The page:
‘Writer, and I’m only four litres of piss. What about you? You back a better pony than the one I picked or…’
‘Actually I just walked in and took this money Doug,’ his voice was cold, low and sincere. It gave me a shiver.
‘From…’ my eyes chart their way to the door.
Harvey nods, then orders two more drinks, much to the disgruntled disappointment of the rest of the booze house who now sit dry. I switch to beer. His eyes are dead and I know for sure I no longer have the stomach for spiced rum.
‘So let me get this straight,’ the beer is cool on my lip ‘you just walked over to Sean Graham and took all that money.’
‘There was one or two more steps to it but… yeah.’
‘And now you sit here.’
‘And now I sit here.’
‘Aren’t you worried about the police?’ As I ask the question I look around at all my fellow drunks. All of Harvey’s potential meat-shields should he decide to take them hostage when the pigs roll up all lights flashing, ready for big business. The drink has sapped a lot of my strength. I’m not the man my frame suggests. If Harvey was to get serious in here, could I stop him? Could I do anything other than watch and know that the fear of the moment would be nothing compared to the emasculation that would follow should I make it through the ordeal alive?
‘There’s nothing to worry about. I don’t envision the police…’
‘Why?’ I lean in, almost trying to sniff the answer from him. ‘Why don’t you envision the police…’
‘Because everyone in the betting shop is dead.’
Emasculation suddenly looks a lot more appealing and even though I don’t want to ask, I have to.
‘What do you mean dead? Did… did you kill them?’
Leaning in Harvey maintains my eye. ‘Sort of. I mean it’s complicated Doug. I didn’t take my hand to any of them, and I didn’t shoot, or stab, or strangle any of them or kill them in what would be deemed a conventional way but yes it was my decision to stop their clocks.’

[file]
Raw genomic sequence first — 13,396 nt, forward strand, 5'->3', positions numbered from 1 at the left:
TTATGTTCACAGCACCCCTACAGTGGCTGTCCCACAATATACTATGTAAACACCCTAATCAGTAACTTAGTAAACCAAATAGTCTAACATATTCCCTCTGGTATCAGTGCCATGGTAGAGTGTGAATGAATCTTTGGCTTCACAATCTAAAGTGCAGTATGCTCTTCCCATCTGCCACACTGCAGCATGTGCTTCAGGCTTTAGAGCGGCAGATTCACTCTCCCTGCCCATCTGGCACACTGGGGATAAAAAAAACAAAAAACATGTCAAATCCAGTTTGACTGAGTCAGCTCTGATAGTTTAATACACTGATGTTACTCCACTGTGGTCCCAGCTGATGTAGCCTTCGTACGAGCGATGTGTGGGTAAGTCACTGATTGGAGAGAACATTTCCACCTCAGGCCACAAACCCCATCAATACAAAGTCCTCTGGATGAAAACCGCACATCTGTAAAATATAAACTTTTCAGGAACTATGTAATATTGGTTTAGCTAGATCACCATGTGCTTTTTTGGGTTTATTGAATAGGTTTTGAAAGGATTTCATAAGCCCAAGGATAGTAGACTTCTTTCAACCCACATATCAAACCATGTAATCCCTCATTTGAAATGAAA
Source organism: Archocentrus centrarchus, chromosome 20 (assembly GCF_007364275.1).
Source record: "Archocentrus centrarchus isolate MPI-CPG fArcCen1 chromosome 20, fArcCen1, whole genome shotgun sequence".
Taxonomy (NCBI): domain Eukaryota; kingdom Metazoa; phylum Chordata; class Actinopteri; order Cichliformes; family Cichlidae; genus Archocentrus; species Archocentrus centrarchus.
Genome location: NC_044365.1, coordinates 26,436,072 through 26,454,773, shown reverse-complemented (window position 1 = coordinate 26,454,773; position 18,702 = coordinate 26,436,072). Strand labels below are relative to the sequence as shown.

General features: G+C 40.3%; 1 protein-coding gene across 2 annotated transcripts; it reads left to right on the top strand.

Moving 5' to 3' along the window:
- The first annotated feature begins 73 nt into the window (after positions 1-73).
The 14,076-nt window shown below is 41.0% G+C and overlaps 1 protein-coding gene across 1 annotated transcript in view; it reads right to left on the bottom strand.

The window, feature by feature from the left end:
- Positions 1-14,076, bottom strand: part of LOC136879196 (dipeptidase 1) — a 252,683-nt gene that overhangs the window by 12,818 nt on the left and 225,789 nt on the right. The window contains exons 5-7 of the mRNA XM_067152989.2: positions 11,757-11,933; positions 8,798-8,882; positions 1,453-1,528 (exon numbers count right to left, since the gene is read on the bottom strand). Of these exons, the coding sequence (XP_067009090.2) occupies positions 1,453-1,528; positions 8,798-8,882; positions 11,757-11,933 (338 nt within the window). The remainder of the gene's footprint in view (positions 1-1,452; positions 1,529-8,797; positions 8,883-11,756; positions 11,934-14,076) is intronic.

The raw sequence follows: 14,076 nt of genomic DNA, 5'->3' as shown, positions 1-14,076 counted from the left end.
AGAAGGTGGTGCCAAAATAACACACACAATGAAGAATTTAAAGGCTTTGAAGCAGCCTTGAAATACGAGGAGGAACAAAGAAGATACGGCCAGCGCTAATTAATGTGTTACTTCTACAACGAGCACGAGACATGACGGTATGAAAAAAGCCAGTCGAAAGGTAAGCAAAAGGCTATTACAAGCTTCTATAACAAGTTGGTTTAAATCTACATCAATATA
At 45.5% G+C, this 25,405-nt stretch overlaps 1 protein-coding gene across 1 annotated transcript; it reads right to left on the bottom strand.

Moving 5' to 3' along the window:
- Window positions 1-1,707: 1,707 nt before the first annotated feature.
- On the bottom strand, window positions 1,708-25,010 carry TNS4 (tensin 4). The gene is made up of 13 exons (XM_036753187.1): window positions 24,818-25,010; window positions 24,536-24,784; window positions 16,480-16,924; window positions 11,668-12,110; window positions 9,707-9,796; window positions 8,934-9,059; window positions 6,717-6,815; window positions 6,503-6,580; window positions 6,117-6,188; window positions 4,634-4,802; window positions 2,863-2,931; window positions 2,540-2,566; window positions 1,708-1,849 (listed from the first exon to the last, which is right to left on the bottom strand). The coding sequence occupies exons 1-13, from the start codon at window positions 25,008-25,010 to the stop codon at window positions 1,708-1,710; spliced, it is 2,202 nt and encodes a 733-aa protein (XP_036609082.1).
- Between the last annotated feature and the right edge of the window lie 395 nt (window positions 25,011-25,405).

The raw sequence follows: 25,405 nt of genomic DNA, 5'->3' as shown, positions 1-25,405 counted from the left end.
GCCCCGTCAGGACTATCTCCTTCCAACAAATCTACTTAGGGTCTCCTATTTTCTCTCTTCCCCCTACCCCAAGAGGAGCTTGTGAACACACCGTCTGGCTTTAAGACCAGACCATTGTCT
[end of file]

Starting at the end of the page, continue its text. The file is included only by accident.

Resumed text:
‘What did you do?’
The questions just keep coming.
‘You wouldn’t believe me Doug, and you wouldn’t really want to know. You think you want to know but believe me. You’re much better out of it.’
I look around. So many pre-corpses.
‘So what, you walk in here, strike up a conversation, kill a betting shop full of people, tell me about it and then what? Just walk away?’
‘Well, no Doug.’
‘I’ve still got a good two-thirds of a drink in front of me.’
‘And when that’s done?’
‘Depends… is this place any good for lunch?’
‘How’d you kill them?’
‘Leave it alone.’
‘How’d you kill them?’
‘You really want to know?’ his hackles were up.
I nod, even though I’m no longer sure I do want to know. Maybe it’s more a need. His eyes wander in their sockets as he picks over his words. Reaching into his pocket he pulls out his phone and starts typing. Setting it on the bar he pushes it over to me. It reads: Cinderella Rockerfella.
‘What is this?’ I ask.
‘Asked and answered,’ his grin knowing.
‘I don’t understand, what does this even fucking mean?’
With a sigh of exasperation and a roll of the eye he collects his phone, tucks it away and considers me… again.
‘You asked how I killed all those people, I’ve just shown you.’
‘No,’ now my hackles are rising, ‘no. All you’ve done is type some shit into your phone and piss me off.’
‘In 1967 Esther and Abi Ofarim recorded a song written by Mason Williams and Nancy Ames. That song was Cinderella Rockerfella. Now, when it’s sung or when you watch a recording of it… like that on the Eamon Andrews Show it’s harmless, annoying but harmless, but when you whistle it…’
‘Whistle?’ I laugh. ‘Fuck Harvey, fuck. Fuck you really had me going there. Shit.’ Turning to the bartender I tell him ‘Pour Harvey another drink, I’ll have one too.’
The sound is almost a squawk and as Harvey whistles do, do, do-do, do, do doo-do, do-do-do my eyes take a turn around the bar. At first nothing happens. At first the old salts, and drunks, and burnouts carry on carrying on but then there’s a moment. A moment when they realize that something inside them has stopped. Clutching their throats, chests, hearts they turn one-by-one to face Harvey, to look to me; to plead for help. But there’s no help to be given.
They’re dead before they touchdown on the cold, sticky, floor tiles.